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by Carly Neubert, BA, NC December 03, 2015
You know that time of year when the sun goes down before you even leave work? You know, when it dips down into the freezing temperatures at night, and even during the day. It is also the time of year when it seems like everyone is getting sick.... and then one day, you wake up feeling not quite right, or even worse, you feel like a bulldozer backed over you while you were sleeping. I’m talking about cold and flu season. And in case you haven’t noticed, it is upon us yet again.
Unfortunately, cold and flu season coincides with the holiday season. Holidays are the time for getting together with family and friends. Nothing can ruin a holiday celebration faster than a runny nose. Rudolph the famous reindeer knows how to don a red nose with flare and style, but people just don’t wear that look very well. There is nothing quite as uncomfortable as showing up to a party with a bright red nose and pockets stuffed with used kleenex.
Holiday dinners should be about passing the potatoes….not about passing the germs. But that is what happens when we attend parties and dinners with loved ones. The more people we are exposed to, the more germs we encounter.
What are these evil germs that infect us with symptoms that leave us bed-bound and crabby for days on end? Germs are microbes. Microbes are so small they can only be seen by microscopes. Microbes can be bacteria---which causes colds, or a virus---which then causes the flu. Germs are around us all the time, but for some reason we end up with more colds and the flu during the winter months.
There are many theories as to why colds and flus are so prevalent in the winter.
One theory is that the flu virus is spread by little droplets of infected saliva. When the person across the room sneezes, or coughs, or even talks, those germ-laden droplets enter the air and can be carried to your body, or rest on something that you may touch. So if you get sick after visiting Aunt Sally’s house, you could have picked up a germ from her 1970’s retro couch or from her neighbor who coughed while he was telling a story.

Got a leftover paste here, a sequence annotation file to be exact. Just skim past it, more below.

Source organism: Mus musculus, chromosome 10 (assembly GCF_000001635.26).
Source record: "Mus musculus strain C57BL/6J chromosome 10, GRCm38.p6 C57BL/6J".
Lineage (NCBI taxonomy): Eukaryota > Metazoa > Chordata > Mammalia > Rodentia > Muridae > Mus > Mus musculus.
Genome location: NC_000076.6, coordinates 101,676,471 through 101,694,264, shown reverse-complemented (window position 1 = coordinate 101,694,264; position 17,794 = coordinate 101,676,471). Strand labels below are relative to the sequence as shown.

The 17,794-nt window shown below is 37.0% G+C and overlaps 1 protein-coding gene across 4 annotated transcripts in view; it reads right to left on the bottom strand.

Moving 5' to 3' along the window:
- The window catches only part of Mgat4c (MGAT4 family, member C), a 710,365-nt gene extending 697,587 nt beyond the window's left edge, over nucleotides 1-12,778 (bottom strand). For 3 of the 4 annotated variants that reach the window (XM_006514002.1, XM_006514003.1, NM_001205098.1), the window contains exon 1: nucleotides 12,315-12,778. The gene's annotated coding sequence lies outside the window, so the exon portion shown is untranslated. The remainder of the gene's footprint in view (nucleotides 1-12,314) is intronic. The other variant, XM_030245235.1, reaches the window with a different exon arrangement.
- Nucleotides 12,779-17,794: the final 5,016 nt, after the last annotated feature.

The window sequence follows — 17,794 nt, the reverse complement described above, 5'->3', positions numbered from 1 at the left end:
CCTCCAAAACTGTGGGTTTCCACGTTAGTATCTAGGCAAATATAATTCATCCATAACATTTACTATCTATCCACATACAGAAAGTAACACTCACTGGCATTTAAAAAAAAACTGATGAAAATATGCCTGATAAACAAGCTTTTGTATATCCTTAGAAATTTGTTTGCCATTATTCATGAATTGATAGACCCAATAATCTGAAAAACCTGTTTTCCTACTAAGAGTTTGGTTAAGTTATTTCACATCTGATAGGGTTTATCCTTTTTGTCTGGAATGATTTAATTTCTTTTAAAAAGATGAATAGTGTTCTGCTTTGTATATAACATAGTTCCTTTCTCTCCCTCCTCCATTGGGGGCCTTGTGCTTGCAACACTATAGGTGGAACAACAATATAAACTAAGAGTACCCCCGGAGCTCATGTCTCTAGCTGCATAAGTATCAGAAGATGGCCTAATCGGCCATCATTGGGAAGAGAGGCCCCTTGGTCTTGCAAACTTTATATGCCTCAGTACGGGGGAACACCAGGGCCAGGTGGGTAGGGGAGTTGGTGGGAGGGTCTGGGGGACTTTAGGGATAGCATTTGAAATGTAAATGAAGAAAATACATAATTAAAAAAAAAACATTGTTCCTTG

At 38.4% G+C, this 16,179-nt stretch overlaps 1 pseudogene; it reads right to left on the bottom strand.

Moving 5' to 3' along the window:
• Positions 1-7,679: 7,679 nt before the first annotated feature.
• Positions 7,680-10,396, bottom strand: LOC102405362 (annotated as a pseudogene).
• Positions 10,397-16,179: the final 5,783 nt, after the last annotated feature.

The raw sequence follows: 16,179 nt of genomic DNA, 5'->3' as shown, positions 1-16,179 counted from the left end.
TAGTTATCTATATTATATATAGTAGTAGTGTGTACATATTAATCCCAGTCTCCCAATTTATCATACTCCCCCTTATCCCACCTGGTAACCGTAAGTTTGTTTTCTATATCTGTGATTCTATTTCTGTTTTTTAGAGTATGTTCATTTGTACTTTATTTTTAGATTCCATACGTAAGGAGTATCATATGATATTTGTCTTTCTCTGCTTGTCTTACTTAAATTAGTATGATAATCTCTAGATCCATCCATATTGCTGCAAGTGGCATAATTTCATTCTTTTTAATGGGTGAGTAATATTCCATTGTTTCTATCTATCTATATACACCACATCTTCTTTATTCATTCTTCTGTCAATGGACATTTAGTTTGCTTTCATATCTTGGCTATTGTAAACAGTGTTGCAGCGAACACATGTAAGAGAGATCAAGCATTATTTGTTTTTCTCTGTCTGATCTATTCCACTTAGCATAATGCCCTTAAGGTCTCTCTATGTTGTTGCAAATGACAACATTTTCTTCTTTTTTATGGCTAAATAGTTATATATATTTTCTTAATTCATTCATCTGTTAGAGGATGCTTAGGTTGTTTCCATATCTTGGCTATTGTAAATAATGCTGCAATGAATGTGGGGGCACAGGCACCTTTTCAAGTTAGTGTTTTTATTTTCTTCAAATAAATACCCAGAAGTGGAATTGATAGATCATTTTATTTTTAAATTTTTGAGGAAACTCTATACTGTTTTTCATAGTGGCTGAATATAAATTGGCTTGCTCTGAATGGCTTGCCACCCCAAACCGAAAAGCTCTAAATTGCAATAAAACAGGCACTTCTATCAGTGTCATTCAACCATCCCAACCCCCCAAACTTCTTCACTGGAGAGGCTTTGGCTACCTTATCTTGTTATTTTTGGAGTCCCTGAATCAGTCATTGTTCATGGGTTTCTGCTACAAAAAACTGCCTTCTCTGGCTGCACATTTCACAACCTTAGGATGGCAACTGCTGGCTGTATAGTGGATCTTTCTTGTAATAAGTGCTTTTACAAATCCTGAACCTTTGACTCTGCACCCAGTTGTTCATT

Another likely theory has to do with Vitamin D levels. When you expose your skin to the sun, your body makes Vitamin D. This vitamin acts more like a hormone. It allows immune cells to communicate correctly. During the winter months, there aren’t as many opportunities for your skin to get that sunshine. Because of the lack of sun rays, your body doesn’t make as much Vitamin D, and immune cells can’t communicate properly. There's an optimal range for Vitamin D we should all reach according to Dr. Mark Hyman:
"The range should be 100 to 160 nmol/L or 40 to 65 ng/ml. In the future, we may raise this 'optimal' level even higher."
Having a hard time understanding where your own levels of Vitamin D are? Click here to order a home kit for testing your Vitamin D levels and here to get a great resource explaining how to interpret your Vitamin D blood test results. For an even easier way to get your results interpreted, just set up a free 15 minute consultation with me so we can discuss them!
Another theory relies on the law of thermodynamics. Basically, when it is cold outside, the air is usually quite dry. Cold temperatures and dry air turn out to be the best condition for the flu virus to flourish. A study concluded that flu epidimics could be expected following a drop in air moisture or humidity.